Economic Globalisation and Convergence in Labour Market Regulation: An Empirical Assessment

Amercian Journal of Comparative Law, July 2012, Vol 60, pp. 703-742.

40 Pages Posted: 31 Aug 2011 Last revised: 15 Nov 2012

See all articles by Peter G. Gahan

Peter G. Gahan

University of Melbourne - Department of Management and Marketing

Richard Mitchell

Monash University - Department of Business Law & Taxation

Sean Cooney

University of Melbourne - Law School

Andrew Stewart

Adelaide Law School

Brian Cooper

Monash University - Department of Management

Date Written: August 31, 2011

Abstract

A major question for the comparative analysis of industrial relations and labour market institutions has been the extent to which labour laws in different countries have converged or diverged over time. A second question is whether any convergence between labour law systems is associated with economic globalisation. Using a new measure of the ‘protective strength’ of a country’s labour market regulation (the Longitudinal Labour Regulation Index), this study compares the evolution of labour laws in six countries (Australia, France, Germany, India, the United Kingdom and the United States) for the period 1970 to 2005. We assess whether there has been a convergence in the protective strength of labour market regulation between these countries or ongoing divergences between them. In particular, we test whether there is evidence of ‘formal’ or ‘functional’ convergence, ‘weak’ or ‘strong’ convergence, ‘simple’ or ‘bipolar’ convergence, and whether convergence is associated with globalisation and economic integration between the countries included in our study. Our analyses show that over the period from 1970 to the mid-1980s the protective strength of labour laws of different countries actually diverge, but began to converge thereafter. Although we find evidence of both formal and functional convergence during this later period, this propensity has been weak, and tended to a pattern of ‘bipolar convergence’. At the same time, the data do not indicate that any of these processes of convergence were associated with ‘Americanisation’ of labour law, or a race to the bottom.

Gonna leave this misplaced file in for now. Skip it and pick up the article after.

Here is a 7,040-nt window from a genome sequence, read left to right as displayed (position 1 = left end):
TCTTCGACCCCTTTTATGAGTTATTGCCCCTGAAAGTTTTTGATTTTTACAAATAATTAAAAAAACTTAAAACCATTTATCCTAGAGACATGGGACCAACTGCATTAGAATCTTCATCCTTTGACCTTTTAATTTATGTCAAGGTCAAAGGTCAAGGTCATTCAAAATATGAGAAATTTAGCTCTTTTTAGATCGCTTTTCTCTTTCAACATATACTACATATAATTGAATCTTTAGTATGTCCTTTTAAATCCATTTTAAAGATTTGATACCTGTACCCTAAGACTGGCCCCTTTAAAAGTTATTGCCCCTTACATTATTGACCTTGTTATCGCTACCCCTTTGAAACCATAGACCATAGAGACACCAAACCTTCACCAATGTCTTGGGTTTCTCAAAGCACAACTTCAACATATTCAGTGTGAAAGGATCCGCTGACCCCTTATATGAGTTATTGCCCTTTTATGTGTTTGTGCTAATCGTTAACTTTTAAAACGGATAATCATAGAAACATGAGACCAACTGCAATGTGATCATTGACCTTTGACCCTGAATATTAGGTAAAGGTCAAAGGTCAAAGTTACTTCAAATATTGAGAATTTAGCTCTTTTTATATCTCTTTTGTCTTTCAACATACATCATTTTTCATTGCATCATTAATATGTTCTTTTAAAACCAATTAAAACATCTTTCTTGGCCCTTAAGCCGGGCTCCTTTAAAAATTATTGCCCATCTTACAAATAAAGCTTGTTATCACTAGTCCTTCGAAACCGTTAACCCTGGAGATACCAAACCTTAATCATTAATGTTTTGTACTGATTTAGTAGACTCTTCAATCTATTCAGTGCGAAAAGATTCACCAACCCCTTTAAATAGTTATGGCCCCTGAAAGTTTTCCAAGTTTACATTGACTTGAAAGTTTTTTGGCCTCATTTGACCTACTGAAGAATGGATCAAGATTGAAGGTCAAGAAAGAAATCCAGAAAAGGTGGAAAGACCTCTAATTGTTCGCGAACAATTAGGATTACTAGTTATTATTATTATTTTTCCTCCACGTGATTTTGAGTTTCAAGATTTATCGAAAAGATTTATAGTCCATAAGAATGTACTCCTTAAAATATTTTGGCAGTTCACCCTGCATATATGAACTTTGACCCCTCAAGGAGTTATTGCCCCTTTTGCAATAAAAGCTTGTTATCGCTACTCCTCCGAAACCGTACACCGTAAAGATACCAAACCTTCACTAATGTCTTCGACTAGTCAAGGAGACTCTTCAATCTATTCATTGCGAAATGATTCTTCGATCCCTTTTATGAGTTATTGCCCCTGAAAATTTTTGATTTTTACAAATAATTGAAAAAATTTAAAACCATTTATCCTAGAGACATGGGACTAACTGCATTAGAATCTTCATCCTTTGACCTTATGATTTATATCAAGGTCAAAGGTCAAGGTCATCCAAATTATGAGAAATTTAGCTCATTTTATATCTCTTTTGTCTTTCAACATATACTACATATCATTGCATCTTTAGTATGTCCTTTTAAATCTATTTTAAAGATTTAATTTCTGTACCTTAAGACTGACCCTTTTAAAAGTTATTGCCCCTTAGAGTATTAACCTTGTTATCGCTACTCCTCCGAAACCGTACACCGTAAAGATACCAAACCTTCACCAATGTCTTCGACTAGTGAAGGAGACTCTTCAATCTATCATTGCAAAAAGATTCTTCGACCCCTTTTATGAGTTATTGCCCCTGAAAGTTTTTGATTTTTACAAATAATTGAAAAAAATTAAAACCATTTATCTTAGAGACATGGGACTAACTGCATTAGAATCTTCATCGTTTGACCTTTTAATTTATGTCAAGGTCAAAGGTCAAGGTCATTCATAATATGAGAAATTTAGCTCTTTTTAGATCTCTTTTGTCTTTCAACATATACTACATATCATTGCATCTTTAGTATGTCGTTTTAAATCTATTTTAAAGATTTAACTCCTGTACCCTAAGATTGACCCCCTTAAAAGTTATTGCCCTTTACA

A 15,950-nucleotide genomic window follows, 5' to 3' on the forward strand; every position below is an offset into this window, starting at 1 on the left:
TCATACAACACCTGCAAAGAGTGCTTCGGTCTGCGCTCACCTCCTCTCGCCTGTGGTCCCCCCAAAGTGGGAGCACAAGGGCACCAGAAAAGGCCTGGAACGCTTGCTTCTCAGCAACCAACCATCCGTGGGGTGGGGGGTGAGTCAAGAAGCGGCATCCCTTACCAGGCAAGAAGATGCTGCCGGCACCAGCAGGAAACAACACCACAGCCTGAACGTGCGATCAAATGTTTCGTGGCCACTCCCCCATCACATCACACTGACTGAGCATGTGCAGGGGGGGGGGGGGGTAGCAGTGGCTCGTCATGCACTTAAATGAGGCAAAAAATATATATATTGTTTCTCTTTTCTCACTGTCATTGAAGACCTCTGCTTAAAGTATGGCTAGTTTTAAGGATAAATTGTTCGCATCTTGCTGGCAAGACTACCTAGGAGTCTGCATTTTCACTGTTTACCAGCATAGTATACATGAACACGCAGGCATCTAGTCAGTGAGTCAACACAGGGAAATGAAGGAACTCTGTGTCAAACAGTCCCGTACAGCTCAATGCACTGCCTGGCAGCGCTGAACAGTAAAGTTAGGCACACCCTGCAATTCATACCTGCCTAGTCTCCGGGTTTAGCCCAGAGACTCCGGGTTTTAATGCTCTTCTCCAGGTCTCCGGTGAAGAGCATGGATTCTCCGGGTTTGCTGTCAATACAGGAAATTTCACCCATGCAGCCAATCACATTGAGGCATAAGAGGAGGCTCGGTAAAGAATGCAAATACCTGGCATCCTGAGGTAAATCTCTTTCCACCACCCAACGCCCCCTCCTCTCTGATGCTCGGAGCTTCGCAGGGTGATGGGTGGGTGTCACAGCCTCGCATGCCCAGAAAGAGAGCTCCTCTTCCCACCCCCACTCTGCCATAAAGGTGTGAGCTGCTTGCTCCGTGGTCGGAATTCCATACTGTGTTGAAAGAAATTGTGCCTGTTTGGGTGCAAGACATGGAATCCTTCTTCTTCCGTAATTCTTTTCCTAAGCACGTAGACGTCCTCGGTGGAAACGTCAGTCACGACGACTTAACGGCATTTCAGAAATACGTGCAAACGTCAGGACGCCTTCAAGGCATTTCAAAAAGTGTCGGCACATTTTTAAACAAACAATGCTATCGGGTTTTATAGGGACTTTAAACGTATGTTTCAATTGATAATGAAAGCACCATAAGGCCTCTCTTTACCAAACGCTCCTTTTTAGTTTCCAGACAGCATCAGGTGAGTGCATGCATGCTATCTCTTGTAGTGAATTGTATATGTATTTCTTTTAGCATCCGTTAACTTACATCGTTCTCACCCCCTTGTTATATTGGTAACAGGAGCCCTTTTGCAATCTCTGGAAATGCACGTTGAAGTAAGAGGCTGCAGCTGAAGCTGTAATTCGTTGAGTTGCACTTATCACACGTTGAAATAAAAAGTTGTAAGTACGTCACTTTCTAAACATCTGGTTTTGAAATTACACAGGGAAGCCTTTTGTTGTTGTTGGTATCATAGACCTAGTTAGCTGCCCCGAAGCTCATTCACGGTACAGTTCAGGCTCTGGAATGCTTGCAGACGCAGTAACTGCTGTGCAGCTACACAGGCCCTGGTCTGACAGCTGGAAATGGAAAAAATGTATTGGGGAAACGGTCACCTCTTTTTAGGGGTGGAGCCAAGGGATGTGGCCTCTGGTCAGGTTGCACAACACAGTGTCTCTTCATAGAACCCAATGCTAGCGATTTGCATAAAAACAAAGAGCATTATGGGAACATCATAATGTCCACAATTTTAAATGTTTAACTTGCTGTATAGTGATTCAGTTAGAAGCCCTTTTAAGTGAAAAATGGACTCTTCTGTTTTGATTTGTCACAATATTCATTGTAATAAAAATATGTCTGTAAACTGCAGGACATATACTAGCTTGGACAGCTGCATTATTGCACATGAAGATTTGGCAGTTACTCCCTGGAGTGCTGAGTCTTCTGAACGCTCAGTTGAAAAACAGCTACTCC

Keywords: labour law, convergence, globalization

JEL Classification: F02, F14, F15, K31, P51

Suggested Citation

Gahan, Peter G. and Mitchell, Richard James and Cooney, Sean and Stewart, Andrew and Cooper, Brian, Economic Globalisation and Convergence in Labour Market Regulation: An Empirical Assessment (August 31, 2011). Amercian Journal of Comparative Law, July 2012, Vol 60, pp. 703-742. , Available at SSRN: https://ssrn.com/abstract=1920536 or http://dx.doi.org/10.2139/ssrn.1920536

Peter G. Gahan (Contact Author)

University of Melbourne - Department of Management and Marketing ( email )

5th Floor Babel Building
Melbourne, Victoria 3010
Australia
+61390359740 (Phone)
+61393494293 (Fax)

HOME PAGE: http://www.managementmarketing.unimelb.edu.au/who/staff.cfm?StaffId=241

Richard James Mitchell

Monash University - Department of Business Law & Taxation ( email )

Caulfield Campus
Sir John Monash Drive
Caulfield East, Victoria 3084
Australia

Sean Cooney

University of Melbourne - Law School ( email )

University Square
185 Pelham Street, Carlton
Victoria, Victoria 3010
Australia

Andrew Stewart

Adelaide Law School ( email )

Ligertwood Building
Adelaide 5005, South Australia SA 5005
Australia

Brian Cooper

Monash University - Department of Management ( email )

Wellington Road
Clayton, Victoria 3168
Australia
+61 3 990 31233 (Phone)
+61 3 990 32718 (Fax)

HOME PAGE: http://www.buseco.monash.edu.au/mgt/staff/cooper_brian.php

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